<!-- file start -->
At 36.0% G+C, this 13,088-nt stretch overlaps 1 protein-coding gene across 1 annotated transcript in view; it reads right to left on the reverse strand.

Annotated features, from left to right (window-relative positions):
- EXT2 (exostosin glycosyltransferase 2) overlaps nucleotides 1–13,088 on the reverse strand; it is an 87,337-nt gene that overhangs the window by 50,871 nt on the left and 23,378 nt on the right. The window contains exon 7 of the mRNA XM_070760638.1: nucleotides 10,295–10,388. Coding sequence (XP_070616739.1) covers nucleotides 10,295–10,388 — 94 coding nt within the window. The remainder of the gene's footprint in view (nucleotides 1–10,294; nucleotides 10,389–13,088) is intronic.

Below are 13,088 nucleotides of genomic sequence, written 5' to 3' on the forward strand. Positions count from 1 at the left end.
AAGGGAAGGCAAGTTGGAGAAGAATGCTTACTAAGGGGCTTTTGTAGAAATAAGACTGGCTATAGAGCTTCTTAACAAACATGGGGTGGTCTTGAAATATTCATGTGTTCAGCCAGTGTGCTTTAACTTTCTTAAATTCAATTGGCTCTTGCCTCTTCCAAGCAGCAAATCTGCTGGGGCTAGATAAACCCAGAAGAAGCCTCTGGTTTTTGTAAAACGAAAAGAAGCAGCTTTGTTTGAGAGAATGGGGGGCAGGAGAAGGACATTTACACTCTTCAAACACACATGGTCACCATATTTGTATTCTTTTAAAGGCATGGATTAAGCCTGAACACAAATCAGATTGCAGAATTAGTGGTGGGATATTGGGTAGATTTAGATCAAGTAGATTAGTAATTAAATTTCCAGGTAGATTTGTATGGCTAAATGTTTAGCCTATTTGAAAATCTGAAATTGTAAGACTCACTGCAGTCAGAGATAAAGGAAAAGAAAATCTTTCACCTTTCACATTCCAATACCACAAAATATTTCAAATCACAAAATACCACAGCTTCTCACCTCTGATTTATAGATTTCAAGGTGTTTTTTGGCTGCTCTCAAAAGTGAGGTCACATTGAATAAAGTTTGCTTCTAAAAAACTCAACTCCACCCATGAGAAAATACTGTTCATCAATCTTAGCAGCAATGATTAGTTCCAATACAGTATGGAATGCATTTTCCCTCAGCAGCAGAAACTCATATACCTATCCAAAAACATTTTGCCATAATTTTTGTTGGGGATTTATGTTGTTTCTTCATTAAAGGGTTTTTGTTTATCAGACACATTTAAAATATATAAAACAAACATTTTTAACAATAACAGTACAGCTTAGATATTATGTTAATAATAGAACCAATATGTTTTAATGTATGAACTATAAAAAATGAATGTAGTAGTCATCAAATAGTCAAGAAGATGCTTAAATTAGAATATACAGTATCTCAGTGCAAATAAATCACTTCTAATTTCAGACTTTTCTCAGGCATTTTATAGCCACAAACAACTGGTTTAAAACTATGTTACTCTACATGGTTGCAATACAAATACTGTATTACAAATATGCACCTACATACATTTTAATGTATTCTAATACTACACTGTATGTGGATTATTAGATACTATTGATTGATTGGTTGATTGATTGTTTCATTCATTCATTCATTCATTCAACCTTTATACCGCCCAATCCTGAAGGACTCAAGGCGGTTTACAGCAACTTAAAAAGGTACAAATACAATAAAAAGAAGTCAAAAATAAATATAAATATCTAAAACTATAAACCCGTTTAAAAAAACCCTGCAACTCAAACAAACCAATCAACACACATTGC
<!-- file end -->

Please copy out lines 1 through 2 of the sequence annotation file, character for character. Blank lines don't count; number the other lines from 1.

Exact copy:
At 36.0% G+C, this 13,088-nt stretch overlaps 1 protein-coding gene across 1 annotated transcript in view; it reads right to left on the reverse strand.

Annotated features, from left to right (window-relative positions):